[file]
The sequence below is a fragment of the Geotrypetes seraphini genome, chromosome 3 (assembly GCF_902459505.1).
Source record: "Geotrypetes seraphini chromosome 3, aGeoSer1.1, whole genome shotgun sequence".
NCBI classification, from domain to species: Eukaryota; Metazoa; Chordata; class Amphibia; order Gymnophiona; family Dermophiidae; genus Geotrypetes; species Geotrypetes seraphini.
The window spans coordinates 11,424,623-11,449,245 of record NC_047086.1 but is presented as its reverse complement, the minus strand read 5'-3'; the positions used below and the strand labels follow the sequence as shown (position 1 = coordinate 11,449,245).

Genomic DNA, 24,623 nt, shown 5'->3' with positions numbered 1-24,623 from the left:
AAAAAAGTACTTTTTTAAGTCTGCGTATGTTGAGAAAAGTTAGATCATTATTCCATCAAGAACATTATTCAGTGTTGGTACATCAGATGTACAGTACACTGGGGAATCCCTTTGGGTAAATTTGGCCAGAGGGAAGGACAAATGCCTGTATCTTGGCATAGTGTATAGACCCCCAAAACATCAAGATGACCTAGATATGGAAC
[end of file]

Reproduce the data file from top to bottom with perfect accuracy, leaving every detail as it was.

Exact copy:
The sequence below is a fragment of the Geotrypetes seraphini genome, chromosome 3 (assembly GCF_902459505.1).
Source record: "Geotrypetes seraphini chromosome 3, aGeoSer1.1, whole genome shotgun sequence".
NCBI classification, from domain to species: Eukaryota; Metazoa; Chordata; class Amphibia; order Gymnophiona; family Dermophiidae; genus Geotrypetes; species Geotrypetes seraphini.
The window spans coordinates 11,424,623-11,449,245 of record NC_047086.1 but is presented as its reverse complement, the minus strand read 5'-3'; the positions used below and the strand labels follow the sequence as shown (position 1 = coordinate 11,449,245).

Genomic DNA, 24,623 nt, shown 5'->3' with positions numbered 1-24,623 from the left:
AAAAAAGTACTTTTTTAAGTCTGCGTATGTTGAGAAAAGTTAGATCATTATTCCATCAAGAACATTATTCAGTGTTGGTACATCAGATGTACAGTACACTGGGGAATCCCTTTGGGTAAATTTGGCCAGAGGGAAGGACAAATGCCTGTATCTTGGCATAGTGTATAGACCCCCAAAACATCAAGATGACCTAGATATGGAAC